“I can tell you who I stay with. I stand with the residences of Atlantic City and their businesses and I stand for democratic principles that he wants to erode and I stand for the rights of working men and women to have collective bargaining and I stand for the people that work in any government agency that need to be protected from politicians. That’s why there’s a civil service program.”
“But if we do a bankruptcy, it’s not an Atlantic City bankruptcy, it’s a Chris Christie bankruptcy. He’s forcing us into, he’s starving us into bankruptcy.”
“His credibility is shot. You see it in the approval ratings. So let’s not let him come down here and use the divide and conquer method. We’ve been together, we’re going to continue to be together and let’s just stand strong,” said Atlantic City Council President Marty Small.
The clapping was by municipal workers who filled that city council chamber and who are strongly against the state takeover.
Mary Alice Williams: Michael, the state takeover bill passed in the Senate, stalled in the Assembly. What’s happening with that?
Aron: Well the full Assembly meets tomorrow and people are wondering whether Vinny Prieto, the Assembly speaker, has something up his sleeve. He could reintroduce half of the package, the so-called PILOT bill – the one the governor won’t sign unless it’s got a companion bill, the takeover bill. He put out a statement today rapping the governor very hard, saying Christie’s all talk and no action and saying that if Christie and Sweeney don’t agree to some kind of compromise, that Prieto will come up with his own bill that would represent his position on this.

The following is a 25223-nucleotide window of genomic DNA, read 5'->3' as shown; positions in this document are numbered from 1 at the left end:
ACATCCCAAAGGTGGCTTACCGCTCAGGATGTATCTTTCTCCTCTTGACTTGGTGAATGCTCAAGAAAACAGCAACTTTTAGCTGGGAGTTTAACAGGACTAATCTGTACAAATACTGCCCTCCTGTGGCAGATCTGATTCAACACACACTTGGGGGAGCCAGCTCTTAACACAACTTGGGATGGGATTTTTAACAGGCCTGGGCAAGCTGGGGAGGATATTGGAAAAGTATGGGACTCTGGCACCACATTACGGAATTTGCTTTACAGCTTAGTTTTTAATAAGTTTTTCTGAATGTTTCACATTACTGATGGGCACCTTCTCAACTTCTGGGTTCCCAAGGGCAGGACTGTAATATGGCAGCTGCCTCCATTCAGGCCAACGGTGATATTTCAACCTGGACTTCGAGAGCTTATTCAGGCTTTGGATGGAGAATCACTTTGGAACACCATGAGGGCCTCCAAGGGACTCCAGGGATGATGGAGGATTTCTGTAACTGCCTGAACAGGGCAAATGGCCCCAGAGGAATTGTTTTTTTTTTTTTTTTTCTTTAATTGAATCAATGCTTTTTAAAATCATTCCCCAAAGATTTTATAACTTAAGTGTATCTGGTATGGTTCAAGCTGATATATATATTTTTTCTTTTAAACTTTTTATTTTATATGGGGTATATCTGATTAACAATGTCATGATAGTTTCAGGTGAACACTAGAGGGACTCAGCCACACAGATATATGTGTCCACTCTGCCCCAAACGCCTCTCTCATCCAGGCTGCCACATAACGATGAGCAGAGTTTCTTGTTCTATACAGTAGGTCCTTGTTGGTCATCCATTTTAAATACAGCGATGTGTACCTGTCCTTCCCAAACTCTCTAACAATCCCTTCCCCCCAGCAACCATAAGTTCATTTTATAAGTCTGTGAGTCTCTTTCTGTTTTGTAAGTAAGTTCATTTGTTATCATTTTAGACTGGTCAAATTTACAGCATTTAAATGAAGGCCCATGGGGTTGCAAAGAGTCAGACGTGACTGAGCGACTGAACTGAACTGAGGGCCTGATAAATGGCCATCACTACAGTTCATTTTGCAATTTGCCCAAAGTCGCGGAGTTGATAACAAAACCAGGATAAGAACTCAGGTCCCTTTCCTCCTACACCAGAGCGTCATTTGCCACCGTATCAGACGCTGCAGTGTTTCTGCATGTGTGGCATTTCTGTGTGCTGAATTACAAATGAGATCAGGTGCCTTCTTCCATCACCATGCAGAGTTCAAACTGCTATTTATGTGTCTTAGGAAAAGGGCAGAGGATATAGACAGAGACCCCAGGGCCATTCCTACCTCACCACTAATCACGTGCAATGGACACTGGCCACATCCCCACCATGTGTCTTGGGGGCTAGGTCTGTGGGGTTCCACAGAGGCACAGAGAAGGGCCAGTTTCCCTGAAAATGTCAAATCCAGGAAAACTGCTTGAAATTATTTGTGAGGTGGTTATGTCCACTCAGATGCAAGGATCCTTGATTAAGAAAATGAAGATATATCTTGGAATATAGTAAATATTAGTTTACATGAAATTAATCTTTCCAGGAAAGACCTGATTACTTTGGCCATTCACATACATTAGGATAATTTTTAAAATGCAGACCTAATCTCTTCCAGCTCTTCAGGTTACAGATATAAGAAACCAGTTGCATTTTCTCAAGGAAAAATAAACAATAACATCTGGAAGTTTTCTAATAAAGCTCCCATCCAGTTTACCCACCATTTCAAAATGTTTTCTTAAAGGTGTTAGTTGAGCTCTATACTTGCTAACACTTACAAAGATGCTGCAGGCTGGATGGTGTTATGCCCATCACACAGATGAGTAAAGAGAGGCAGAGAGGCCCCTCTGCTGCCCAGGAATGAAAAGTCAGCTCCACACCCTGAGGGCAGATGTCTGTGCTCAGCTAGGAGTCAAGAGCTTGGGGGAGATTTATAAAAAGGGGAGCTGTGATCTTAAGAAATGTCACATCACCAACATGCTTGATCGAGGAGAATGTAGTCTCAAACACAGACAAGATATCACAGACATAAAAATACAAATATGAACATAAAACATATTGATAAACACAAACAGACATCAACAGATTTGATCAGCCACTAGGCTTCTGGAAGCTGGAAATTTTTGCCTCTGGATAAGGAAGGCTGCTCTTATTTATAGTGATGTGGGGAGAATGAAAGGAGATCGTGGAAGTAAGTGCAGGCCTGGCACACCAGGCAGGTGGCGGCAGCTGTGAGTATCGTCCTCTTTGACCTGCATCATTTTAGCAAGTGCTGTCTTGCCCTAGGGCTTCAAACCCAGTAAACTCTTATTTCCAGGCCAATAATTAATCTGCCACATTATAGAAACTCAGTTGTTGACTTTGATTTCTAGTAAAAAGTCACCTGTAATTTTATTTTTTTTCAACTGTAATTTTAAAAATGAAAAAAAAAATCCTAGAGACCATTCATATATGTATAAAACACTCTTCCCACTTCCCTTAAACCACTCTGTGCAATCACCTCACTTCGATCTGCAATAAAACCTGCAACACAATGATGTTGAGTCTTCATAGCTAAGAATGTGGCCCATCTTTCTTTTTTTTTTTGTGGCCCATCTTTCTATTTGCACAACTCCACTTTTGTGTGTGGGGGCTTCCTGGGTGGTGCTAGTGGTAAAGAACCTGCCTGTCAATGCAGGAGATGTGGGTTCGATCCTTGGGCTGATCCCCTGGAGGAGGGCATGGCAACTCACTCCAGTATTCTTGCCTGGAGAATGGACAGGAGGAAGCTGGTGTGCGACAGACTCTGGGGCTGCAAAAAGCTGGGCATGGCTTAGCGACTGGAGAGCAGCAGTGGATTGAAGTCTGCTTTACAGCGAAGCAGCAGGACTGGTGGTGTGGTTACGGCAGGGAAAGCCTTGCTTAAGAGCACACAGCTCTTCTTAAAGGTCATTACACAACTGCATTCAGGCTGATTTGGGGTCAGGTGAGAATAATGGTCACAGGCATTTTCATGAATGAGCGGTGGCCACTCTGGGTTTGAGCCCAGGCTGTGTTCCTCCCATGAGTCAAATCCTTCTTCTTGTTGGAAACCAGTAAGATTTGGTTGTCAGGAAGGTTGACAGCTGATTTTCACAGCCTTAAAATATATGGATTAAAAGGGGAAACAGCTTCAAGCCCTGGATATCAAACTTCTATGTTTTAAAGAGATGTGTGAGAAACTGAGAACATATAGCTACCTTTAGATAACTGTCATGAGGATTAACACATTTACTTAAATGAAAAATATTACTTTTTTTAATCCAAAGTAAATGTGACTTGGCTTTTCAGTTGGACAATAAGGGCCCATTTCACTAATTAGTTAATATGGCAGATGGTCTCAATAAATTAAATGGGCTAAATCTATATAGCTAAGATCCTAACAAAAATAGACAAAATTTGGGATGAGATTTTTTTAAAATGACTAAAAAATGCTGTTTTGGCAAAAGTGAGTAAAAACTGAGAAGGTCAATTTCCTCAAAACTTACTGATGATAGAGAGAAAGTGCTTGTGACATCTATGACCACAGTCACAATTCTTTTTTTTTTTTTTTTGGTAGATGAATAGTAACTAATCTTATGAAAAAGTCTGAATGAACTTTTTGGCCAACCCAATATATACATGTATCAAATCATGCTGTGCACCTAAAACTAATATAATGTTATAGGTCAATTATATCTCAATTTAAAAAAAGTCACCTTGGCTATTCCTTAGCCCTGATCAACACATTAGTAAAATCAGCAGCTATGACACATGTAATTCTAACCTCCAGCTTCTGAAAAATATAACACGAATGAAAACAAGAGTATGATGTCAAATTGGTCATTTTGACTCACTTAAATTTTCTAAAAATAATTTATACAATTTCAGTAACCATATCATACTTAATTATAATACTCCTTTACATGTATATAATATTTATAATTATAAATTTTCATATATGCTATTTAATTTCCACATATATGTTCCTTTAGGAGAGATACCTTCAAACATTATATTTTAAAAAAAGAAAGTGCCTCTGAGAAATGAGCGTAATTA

Williams: Atlantic City’s government was scheduled to shut down Friday except for essential services. Where does that stand?
Aron: That’s been pushed off. A maneuver has been executed here. They’ve decided to extend the normal pay period from 14 days to 28 days. That apparently eases the cash burden. The mayor is now saying that they have enough money to last until June. I’m told that the state monitor, who monitors their finances, says they’ll run out of cash now in mid-May. But no shutdown this Friday.
Williams: OK, Michael Aron, thank you very much.